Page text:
Monday, September 30, 2013

Sogndal. Romfo Church. Octagonal Romfo Kirke. 1821

Sogndal municipality.  Sunnyvale.  Sunndal.  Is Sogndal the same as Sunndal. More og Romsdal county.  That would be both More and Romsdal. Does this interest in detail verge on the autistic, the unmeasurable end of a spectrum or bell shaped curve where some of us reside undetected for a lifetime?

Details:  There are 250 seats in this ostensibly little church.

Why a family church? There is a long tradition in cultures including our own where groups or families live in isolation much of the year, to build their own facilities, including the family graveyard.  The family church, the family compound, the family farm, the settlement.

A boom in new churches.  Since communities were stable or growing as to populations through the 1850's or so, the new churches usually replaced older ones.  With a growing economy, the older churches from the 16-1700's became too small.  New church regulations (Church Act of 1851)  required each church to provide room for 30% of the population. .In the 1800's, about 30% of the churches constructed were round, and only 30% were cruciform, cross with a long arm and shorter cross arms. The remaining 40% were traditional long church design, no cross arms. From 1850-1900, new churches numbered 623. Demolished old churches numbered 390.  A "Swiss style" of white timber was favored over Gothic. See


Various parish registers in the area go back to 1752.  There is apparently an altar piece inside that dates from 1713.  There is a St. Olav figure, and a crucifix scene with John and Mary, all predating the Reformation. See (click to translate). The church was locked when we arrived.  Norway, leave an access number please, if possible and safe.  Or post hours. Or stay reasonably open after August 31, we now see as the usual closing day barring tourists thereafter.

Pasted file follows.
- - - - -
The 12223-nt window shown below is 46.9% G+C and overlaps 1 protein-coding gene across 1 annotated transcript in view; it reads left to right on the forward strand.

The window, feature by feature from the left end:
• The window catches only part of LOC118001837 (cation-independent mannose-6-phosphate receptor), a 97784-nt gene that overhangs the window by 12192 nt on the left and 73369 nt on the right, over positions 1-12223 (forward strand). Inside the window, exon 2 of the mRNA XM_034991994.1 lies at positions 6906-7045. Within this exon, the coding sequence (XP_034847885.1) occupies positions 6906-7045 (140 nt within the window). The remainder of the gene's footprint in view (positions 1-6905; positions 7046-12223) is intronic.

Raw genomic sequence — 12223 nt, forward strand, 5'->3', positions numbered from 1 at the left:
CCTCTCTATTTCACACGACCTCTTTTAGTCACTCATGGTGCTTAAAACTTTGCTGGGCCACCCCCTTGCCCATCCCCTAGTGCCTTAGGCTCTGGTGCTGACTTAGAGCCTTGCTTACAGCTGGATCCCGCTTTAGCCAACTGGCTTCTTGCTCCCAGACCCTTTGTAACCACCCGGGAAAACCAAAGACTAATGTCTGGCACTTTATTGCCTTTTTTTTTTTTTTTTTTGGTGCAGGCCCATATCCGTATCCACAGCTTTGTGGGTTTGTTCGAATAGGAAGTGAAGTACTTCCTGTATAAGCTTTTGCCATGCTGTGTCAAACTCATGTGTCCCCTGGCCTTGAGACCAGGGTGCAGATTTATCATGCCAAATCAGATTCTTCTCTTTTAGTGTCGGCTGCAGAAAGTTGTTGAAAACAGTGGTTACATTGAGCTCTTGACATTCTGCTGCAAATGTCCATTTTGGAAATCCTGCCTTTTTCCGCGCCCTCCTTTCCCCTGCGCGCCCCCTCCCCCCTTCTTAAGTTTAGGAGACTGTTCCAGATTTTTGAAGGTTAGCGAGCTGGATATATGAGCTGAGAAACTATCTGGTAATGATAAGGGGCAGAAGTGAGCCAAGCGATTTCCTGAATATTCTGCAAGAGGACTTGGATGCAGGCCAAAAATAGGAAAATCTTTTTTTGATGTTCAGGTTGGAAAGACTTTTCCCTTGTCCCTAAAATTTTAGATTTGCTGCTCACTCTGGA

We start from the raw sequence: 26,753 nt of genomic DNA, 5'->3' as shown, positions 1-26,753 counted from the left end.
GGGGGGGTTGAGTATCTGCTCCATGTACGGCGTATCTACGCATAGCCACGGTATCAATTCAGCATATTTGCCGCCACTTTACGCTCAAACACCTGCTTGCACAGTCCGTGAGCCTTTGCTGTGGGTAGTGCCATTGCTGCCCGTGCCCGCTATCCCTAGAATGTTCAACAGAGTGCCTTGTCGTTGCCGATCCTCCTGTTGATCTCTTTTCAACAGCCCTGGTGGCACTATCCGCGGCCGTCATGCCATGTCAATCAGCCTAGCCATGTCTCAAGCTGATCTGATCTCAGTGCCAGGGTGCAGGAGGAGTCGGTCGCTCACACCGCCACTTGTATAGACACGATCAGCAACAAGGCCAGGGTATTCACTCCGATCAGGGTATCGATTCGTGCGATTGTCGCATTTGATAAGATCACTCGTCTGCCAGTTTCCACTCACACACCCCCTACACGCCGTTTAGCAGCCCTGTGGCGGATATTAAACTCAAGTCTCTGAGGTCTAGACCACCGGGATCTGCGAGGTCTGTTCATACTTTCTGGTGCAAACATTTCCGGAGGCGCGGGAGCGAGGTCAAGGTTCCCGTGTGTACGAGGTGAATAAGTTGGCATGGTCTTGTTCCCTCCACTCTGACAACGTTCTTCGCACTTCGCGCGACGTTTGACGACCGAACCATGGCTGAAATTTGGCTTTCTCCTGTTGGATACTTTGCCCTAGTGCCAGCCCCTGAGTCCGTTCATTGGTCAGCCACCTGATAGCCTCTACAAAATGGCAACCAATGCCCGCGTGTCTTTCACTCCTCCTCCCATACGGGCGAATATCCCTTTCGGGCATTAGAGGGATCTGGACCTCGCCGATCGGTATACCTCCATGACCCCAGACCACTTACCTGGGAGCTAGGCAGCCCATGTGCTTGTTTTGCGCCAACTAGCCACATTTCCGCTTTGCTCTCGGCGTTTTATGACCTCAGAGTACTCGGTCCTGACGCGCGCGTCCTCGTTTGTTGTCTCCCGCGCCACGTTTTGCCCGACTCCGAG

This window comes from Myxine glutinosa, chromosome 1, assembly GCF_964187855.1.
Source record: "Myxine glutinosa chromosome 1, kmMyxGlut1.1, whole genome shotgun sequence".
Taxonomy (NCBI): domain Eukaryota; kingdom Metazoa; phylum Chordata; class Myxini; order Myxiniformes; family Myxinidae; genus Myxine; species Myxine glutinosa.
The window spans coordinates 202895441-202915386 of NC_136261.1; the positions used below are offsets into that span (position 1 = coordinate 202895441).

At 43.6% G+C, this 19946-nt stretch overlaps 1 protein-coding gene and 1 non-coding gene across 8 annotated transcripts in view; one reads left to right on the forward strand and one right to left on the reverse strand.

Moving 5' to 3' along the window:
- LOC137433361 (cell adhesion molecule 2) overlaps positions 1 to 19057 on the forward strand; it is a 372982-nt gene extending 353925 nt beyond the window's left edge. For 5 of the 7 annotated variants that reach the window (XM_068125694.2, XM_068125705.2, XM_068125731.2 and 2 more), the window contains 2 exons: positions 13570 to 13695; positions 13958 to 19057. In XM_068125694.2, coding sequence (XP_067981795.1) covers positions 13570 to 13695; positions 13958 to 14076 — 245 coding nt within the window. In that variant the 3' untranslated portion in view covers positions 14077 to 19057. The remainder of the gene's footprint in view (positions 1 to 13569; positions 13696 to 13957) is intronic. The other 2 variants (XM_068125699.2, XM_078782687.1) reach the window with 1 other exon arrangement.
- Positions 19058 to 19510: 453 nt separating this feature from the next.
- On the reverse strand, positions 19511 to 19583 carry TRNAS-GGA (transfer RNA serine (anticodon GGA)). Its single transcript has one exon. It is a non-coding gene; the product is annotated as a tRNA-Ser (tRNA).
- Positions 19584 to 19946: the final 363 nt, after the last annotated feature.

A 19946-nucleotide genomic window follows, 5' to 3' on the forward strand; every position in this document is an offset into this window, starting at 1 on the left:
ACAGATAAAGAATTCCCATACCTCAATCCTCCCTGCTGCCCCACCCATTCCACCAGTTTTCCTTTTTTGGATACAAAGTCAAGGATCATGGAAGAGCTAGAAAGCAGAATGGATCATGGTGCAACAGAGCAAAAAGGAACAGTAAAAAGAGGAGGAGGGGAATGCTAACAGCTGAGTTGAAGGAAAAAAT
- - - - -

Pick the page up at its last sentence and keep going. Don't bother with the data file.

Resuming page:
Many churches do not keep old graves around, but recycle if noone is there to keep it up. Eminently sensible. Pay to play.

Romfo family:  search your attics. See,_Norway


  • Mountains and car rental issue, and choices to drive in high mountains, or keep to valleys.  No hazardous-twisty-steep-switchbacky mountain range or road is safe without absolute confidence in the workings of emergency brakes.  
  • Norway tourism: Please press tental car companies to provide a summary instruction book in the language of the driver.  
    • My compact rental car came with, I suppose, a glorious state of the art little flip-lever for a parking brake. It allowed for no gradual release. It sat between the seats among other fliptops for other things, taking up a tiny space on top, and almost in disguise.  No heft as expected for a brake that could be gradually engaged and released on steep places. Is this car rolling back despite best efforts?? Yes! Stop! And then radar and buttons on the dash for parking, and all to be coordinated with timing of this or that, and an instruction book in Norwegian.  
    • By the time the few days had passed that I needed to become adept at the gadgetry, the Trollstigen was past. In retrospect, good.  Had enough of switchbacks and perpendiculars in the Alps.  So we enjoyed the Trollstigen as we passed by on the other side. Safety first.

Safe at the base of the Trollstigens. Dan he brake-checker off duty.

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